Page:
Supreme Court steps into White House-Congress feud over Jerusalem status

A US couple wants their son's birthplace to be listed as 'Jerusalem, Israel' – and a law of Congress grants that right. But 60 years of US diplomatic protocol call for less specificity about the city. Supreme Court will take up the case.

J. Scott Applewhite/AP/File
In this March 5, 2009 file photo, the Supreme Court Building is seen in Washington. The US Supreme Court agreed Monday to take up a case of a White House-Congress feud over Jerusalem status.

The US Supreme Court agreed Monday to take up a case that could greatly complicate the delicate Middle East peace process in a legal challenge to the US State Department’s policy of neutrality over the disputed status of Jerusalem.

The case arises out of a clash between Congress and the White House over which branch of government is empowered to decide how best to conduct sensitive issues of diplomacy overseas.

In addition to fundamental questions concerning the separation of powers within the US government, the case involves an example of the president issuing a signing statement announcing his intent not to enforce a portion of a law passed by Congress.

At the center of the case is the thorny question of how to record the birth of a child to American citizens when the happy event takes place in Jerusalem.

When a child is born to American citizens in Jerusalem, US government protocol is to list the place of birth as simply “Jerusalem.”

It is done for diplomatic reasons, to avoid having to take sides between competing Arab and Israeli claims to the holy city.

Congress, on the other hand, has eschewed such diplomatic niceties. In September 2002, it passed a law directing the State Department – whenever requested – to record a birth in Jerusalem as having taken place in “Israel.” The congressional action sparked protests and condemnation in the Middle East among those who interpreted the new law as a shift from a long-held US position.

The status of the city of Jerusalem is one of the most difficult and sensitive issues in the quest for peace between Arabs and Israelis.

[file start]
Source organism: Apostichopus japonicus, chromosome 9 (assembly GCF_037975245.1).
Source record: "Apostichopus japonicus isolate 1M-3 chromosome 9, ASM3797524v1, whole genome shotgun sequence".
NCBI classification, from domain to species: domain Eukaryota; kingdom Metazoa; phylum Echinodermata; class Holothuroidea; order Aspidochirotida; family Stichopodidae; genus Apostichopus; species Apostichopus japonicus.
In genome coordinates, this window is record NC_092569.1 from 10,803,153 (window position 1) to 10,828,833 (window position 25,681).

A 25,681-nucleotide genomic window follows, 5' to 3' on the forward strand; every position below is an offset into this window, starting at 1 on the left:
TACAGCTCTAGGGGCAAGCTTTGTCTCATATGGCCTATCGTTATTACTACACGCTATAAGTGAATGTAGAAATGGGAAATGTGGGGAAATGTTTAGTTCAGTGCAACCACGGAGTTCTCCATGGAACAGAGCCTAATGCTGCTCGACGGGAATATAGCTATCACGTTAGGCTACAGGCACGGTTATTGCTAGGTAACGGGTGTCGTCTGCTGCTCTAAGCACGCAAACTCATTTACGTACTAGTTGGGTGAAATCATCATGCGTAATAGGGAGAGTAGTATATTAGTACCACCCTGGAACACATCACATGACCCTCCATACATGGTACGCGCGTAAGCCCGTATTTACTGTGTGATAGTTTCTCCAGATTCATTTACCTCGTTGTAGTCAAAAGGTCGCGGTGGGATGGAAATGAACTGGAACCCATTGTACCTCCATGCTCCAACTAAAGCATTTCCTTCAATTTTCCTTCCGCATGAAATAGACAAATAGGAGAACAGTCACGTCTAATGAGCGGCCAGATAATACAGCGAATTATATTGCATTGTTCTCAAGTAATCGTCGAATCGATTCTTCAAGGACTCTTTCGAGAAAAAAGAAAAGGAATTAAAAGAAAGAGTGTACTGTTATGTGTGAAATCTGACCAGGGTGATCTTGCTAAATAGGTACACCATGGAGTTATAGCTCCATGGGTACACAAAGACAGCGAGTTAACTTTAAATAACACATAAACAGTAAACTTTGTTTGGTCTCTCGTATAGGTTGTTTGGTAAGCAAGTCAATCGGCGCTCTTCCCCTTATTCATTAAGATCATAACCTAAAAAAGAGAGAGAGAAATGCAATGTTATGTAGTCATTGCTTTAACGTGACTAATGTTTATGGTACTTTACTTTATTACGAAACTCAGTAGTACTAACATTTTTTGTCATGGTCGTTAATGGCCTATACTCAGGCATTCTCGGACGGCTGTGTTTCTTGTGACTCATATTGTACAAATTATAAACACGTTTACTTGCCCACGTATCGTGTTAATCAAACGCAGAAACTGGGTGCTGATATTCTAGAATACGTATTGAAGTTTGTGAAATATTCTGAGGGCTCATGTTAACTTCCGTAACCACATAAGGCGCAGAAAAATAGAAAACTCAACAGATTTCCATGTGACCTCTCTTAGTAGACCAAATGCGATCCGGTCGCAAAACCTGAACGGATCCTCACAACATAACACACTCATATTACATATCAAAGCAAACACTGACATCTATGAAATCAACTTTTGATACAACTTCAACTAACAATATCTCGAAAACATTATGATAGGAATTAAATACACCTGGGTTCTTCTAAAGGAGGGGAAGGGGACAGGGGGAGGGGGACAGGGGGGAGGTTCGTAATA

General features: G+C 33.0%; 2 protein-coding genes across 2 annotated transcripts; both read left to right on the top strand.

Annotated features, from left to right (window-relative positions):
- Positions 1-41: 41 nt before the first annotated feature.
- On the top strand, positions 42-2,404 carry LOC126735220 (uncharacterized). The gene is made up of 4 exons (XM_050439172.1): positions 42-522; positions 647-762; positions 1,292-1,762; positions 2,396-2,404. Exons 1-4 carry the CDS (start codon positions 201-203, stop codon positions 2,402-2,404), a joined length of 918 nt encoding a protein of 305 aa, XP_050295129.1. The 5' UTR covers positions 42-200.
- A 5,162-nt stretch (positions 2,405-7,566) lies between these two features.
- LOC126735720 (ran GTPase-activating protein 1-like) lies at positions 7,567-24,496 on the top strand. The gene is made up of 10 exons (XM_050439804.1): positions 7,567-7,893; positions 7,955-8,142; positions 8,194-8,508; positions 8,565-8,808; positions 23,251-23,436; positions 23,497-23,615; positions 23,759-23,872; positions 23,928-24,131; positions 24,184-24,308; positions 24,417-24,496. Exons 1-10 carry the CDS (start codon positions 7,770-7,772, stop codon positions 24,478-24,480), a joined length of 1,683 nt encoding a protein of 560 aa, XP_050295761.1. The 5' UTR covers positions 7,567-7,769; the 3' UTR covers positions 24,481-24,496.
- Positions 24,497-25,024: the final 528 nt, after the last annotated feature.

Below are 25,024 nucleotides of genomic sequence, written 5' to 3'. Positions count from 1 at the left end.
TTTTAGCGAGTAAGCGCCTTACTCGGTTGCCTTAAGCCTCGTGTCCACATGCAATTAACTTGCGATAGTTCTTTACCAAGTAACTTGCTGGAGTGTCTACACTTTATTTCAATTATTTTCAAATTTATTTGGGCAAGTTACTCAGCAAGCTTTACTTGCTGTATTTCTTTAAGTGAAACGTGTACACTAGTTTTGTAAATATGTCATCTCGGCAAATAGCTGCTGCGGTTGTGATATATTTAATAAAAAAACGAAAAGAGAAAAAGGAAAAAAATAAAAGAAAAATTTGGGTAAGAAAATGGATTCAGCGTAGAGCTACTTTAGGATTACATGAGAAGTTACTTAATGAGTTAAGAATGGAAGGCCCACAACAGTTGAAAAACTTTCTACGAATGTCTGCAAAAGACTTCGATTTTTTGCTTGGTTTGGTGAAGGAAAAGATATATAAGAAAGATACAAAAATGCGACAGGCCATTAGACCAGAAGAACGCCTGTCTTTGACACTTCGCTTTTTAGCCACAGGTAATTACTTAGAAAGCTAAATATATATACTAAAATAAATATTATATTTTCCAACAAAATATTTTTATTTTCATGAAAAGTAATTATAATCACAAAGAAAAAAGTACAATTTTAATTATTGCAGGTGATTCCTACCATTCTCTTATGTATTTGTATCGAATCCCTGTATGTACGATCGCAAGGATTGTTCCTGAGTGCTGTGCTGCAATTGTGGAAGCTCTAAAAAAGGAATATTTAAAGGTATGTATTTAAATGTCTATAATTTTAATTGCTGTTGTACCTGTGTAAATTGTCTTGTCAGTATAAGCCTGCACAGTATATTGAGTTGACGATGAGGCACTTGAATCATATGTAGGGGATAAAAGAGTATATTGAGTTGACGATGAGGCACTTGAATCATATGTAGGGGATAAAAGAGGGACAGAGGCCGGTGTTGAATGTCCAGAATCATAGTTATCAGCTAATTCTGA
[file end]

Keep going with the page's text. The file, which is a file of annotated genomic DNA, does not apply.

Palestinians maintain that Jerusalem is an indivisible part of Arab lands they recognize as Palestine. Israelis counter that Jerusalem is not only an Israeli city, but Israel’s capital.

The US diplomatic corps, seeking to maintain credibility as a mediator in the peace process, has remained neutral on the issue.

Into this delicate diplomatic dance came the infant child of Ari and Naomi Zivotofsky. The child, identified in court papers as MBZ, was born Oct. 17, 2002, in Jerusalem. When the boy’s mother applied for documents verifying the birth abroad of a US citizen, she asked that the certificate reflect that the birth occurred in “Jerusalem, Israel.”

State Department officials pointed out that, for political and diplomatic reasons, US policy is to record the place of birth as simply “Jerusalem.”

The parents filed a lawsuit asking a federal judge to order the US government to list the birthplace of their son on official documents as “Jerusalem, Israel.” They noted that in September 2002, a month before the birth, Congress had passed the law instructing US officials to list the place of birth as Israel.

It is that dispute that the Supreme Court has agreed to decide. At issue is whether US officials must comply with the congressional action or, instead, enforce the diplomatic protocol favored for the past 60 years by all presidents.

The child, Menachem Binyamin Zivotofsky, is now eight years old.

The law in question is a provision of the Foreign Relations Authorization Act for fiscal year 2003. The relevant portion of the law is entitled “United States Policy with Respect to Jerusalem as the Capital of Israel.”

President Bush signed the Authorization Act into law but simultaneously issued a signing statement to emphasize that US policy regarding the status of Jerusalem had not changed. Bush wrote that the congressional mandate would “impermissibly interfere with the president’s constitutional authority to formulate the position of the United States, speak for the nation in international affairs, and determine the terms on which recognition is given to foreign states.”

In the federal court case, government lawyers argued that “if ‘Israel’ were to be recorded as the place of birth of a person born in Jerusalem, such ‘unilateral action’ by the United States on one of the most sensitive issues in the negotiations between Israelis and Palestinians would critically compromise the United States’ ability to help further the Middle East peace process.”

Supporters of the congressional action argue that once Congress passes a law it is up to the executive branch to faithfully uphold and enforce it. They say Congress has the authority to undertake a policymaking role in foreign affairs.

A federal judge threw out the Zivotofskys’ case, ruling that the issue is a political question related to an aspect of foreign affairs that is constitutionally assigned to the executive branch of government. An appeals court panel affirmed the decision.

In agreeing to take up the case, the high court asked the parties to also address whether the 2002 congressional mandate “impermissibily infringes the president’s power to recognize foreign sovereigns.”

The case, MBZ v. Clinton, will likely be scheduled for oral argument sometime in the court’s next term, which begins in early October.

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